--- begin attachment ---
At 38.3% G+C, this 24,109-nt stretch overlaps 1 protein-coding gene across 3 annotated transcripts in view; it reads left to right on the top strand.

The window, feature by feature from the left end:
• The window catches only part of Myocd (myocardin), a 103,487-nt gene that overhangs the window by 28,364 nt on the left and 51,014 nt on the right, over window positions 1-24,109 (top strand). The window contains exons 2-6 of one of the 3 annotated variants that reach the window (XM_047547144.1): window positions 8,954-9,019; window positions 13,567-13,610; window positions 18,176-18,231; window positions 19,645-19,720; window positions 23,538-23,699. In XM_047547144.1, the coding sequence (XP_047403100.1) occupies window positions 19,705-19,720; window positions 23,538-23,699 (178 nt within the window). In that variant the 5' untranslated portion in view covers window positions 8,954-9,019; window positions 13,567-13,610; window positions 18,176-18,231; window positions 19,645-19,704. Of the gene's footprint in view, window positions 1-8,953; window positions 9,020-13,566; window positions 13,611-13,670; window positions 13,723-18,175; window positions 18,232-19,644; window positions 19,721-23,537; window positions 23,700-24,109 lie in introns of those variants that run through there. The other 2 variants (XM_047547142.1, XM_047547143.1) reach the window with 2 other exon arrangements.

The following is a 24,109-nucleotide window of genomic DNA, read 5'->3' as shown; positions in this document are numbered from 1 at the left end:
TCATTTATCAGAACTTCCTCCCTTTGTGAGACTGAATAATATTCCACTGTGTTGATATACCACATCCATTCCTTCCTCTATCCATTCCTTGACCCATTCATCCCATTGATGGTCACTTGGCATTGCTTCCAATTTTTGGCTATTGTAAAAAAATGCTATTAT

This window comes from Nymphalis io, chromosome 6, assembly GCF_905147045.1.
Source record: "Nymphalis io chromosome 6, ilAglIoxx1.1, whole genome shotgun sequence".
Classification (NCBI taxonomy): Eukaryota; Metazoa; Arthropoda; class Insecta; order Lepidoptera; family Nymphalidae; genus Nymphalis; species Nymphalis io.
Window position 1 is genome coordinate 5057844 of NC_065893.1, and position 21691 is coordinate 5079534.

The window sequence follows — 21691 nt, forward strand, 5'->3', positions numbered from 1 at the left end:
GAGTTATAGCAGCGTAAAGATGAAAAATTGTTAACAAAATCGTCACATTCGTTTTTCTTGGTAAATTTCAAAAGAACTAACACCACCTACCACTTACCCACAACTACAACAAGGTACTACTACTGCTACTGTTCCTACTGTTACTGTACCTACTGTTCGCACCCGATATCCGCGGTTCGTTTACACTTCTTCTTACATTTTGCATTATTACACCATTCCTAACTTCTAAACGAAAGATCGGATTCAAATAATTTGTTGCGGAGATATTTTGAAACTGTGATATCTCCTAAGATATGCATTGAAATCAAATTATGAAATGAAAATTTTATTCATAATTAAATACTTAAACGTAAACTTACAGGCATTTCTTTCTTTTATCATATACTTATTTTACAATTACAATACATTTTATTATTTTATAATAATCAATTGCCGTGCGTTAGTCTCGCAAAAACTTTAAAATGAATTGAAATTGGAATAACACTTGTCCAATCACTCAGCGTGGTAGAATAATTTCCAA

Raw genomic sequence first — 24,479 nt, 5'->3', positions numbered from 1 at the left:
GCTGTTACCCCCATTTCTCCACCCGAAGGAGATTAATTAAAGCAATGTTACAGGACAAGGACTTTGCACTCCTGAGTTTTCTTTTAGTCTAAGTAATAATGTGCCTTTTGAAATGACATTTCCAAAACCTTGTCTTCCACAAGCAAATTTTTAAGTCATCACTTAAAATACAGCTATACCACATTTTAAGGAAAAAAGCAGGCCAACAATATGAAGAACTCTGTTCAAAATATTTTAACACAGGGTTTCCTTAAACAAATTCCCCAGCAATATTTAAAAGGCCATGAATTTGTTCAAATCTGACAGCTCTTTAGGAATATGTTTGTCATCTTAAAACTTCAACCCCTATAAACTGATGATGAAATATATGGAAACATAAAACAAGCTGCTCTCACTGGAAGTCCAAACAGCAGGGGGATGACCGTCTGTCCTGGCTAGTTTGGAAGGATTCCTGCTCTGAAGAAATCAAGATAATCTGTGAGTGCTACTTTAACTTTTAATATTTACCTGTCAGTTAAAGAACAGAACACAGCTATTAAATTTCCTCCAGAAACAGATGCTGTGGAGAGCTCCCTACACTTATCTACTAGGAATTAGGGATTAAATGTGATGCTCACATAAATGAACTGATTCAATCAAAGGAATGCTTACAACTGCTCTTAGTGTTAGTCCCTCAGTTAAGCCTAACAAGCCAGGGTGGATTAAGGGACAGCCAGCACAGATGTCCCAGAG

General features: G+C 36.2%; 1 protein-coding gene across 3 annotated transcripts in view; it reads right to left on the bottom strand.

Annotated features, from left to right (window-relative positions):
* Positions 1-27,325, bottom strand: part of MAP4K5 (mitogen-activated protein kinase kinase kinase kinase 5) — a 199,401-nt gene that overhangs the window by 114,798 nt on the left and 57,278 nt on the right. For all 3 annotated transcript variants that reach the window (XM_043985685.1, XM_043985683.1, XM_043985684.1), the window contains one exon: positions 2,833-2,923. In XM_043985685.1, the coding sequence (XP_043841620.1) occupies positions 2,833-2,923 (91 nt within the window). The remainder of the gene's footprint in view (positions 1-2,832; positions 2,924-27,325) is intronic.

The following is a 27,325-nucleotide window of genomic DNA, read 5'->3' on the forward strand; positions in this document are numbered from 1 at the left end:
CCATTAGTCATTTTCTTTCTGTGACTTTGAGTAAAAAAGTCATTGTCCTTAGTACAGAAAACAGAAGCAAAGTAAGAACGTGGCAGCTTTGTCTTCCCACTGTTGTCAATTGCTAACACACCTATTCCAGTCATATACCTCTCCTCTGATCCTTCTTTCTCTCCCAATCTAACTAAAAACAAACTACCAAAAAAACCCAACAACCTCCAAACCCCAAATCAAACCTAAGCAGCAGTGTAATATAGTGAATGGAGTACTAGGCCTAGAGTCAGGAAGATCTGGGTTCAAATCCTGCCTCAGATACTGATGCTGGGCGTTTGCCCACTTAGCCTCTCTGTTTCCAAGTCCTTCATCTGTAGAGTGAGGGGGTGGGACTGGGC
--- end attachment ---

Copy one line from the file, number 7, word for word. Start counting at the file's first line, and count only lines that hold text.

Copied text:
Source record: "Nymphalis io chromosome 6, ilAglIoxx1.1, whole genome shotgun sequence".